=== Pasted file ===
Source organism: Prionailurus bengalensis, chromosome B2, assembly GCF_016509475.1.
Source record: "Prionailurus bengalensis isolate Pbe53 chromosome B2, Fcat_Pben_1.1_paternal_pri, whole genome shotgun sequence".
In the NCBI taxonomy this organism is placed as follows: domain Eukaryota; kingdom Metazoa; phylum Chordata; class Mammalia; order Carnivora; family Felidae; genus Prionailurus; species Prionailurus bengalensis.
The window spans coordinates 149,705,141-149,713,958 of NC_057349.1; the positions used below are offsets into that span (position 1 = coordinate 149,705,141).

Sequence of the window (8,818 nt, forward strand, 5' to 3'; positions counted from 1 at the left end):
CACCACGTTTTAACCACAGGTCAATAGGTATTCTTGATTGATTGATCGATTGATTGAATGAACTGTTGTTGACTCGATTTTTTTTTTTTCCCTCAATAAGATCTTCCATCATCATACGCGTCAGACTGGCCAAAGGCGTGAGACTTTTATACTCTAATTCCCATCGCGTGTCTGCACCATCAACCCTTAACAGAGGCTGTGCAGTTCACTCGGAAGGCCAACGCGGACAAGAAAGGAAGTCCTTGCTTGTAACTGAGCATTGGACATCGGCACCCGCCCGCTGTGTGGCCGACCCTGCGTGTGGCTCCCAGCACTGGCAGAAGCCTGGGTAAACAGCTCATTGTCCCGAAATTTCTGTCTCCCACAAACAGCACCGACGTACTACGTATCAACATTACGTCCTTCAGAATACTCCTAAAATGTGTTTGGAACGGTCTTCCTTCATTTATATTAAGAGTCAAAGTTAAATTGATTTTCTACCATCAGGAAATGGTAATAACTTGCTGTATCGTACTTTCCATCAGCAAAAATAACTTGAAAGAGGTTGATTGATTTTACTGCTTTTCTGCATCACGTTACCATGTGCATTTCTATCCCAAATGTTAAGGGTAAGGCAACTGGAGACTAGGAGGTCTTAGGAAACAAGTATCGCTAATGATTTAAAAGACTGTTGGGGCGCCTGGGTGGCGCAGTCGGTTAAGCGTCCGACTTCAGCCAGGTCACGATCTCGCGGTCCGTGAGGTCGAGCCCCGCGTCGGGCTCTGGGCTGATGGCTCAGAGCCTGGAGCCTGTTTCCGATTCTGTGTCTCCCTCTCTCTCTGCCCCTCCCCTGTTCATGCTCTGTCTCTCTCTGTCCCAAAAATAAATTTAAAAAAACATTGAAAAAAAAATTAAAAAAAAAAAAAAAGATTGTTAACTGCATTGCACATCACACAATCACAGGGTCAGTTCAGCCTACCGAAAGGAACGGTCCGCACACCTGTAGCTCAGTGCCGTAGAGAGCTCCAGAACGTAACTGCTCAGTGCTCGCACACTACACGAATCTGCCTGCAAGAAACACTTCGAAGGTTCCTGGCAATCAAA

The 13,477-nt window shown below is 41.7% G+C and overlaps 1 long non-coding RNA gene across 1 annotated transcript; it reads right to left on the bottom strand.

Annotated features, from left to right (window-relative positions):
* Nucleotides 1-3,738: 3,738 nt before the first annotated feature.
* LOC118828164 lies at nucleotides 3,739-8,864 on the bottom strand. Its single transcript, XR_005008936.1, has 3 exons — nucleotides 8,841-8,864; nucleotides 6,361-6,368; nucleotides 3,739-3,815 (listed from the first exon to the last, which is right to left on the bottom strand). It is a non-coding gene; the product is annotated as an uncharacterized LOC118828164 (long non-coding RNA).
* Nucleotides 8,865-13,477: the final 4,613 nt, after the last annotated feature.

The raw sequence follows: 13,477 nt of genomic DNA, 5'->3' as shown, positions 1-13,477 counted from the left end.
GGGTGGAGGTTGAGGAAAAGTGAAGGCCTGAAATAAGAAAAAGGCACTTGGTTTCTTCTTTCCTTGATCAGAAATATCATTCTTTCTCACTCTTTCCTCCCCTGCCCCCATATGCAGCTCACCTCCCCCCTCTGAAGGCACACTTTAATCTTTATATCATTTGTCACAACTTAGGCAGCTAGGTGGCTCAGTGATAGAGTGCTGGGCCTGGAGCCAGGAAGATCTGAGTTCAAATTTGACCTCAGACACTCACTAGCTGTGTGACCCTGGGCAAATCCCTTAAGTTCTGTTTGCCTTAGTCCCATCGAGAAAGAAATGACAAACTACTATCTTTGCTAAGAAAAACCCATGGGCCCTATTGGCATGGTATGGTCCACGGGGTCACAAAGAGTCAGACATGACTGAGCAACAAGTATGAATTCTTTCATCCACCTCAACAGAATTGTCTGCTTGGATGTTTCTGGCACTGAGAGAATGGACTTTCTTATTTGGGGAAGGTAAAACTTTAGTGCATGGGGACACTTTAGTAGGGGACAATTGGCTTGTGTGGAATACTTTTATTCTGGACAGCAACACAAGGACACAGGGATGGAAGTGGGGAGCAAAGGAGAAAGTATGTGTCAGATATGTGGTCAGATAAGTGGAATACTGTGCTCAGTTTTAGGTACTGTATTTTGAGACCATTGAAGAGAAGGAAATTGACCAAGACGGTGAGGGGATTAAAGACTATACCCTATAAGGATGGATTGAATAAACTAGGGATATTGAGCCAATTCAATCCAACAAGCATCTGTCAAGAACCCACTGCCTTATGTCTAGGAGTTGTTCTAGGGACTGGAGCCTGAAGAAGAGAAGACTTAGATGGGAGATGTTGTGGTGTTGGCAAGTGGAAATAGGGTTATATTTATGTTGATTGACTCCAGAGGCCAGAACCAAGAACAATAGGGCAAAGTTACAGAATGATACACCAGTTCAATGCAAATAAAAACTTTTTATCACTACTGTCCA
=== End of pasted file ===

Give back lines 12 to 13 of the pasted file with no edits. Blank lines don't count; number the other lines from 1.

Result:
The raw sequence follows: 13,477 nt of genomic DNA, 5'->3' as shown, positions 1-13,477 counted from the left end.
GGGTGGAGGTTGAGGAAAAGTGAAGGCCTGAAATAAGAAAAAGGCACTTGGTTTCTTCTTTCCTTGATCAGAAATATCATTCTTTCTCACTCTTTCCTCCCCTGCCCCCATATGCAGCTCACCTCCCCCCTCTGAAGGCACACTTTAATCTTTATATCATTTGTCACAACTTAGGCAGCTAGGTGGCTCAGTGATAGAGTGCTGGGCCTGGAGCCAGGAAGATCTGAGTTCAAATTTGACCTCAGACACTCACTAGCTGTGTGACCCTGGGCAAATCCCTTAAGTTCTGTTTGCCTTAGTCCCATCGAGAAAGAAATGACAAACTACTATCTTTGCTAAGAAAAACCCATGGGCCCTATTGGCATGGTATGGTCCACGGGGTCACAAAGAGTCAGACATGACTGAGCAACAAGTATGAATTCTTTCATCCACCTCAACAGAATTGTCTGCTTGGATGTTTCTGGCACTGAGAGAATGGACTTTCTTATTTGGGGAAGGTAAAACTTTAGTGCATGGGGACACTTTAGTAGGGGACAATTGGCTTGTGTGGAATACTTTTATTCTGGACAGCAACACAAGGACACAGGGATGGAAGTGGGGAGCAAAGGAGAAAGTATGTGTCAGATATGTGGTCAGATAAGTGGAATACTGTGCTCAGTTTTAGGTACTGTATTTTGAGACCATTGAAGAGAAGGAAATTGACCAAGACGGTGAGGGGATTAAAGACTATACCCTATAAGGATGGATTGAATAAACTAGGGATATTGAGCCAATTCAATCCAACAAGCATCTGTCAAGAACCCACTGCCTTATGTCTAGGAGTTGTTCTAGGGACTGGAGCCTGAAGAAGAGAAGACTTAGATGGGAGATGTTGTGGTGTTGGCAAGTGGAAATAGGGTTATATTTATGTTGATTGACTCCAGAGGCCAGAACCAAGAACAATAGGGCAAAGTTACAGAATGATACACCAGTTCAATGCAAATAAAAACTTTTTATCACTACTGTCCA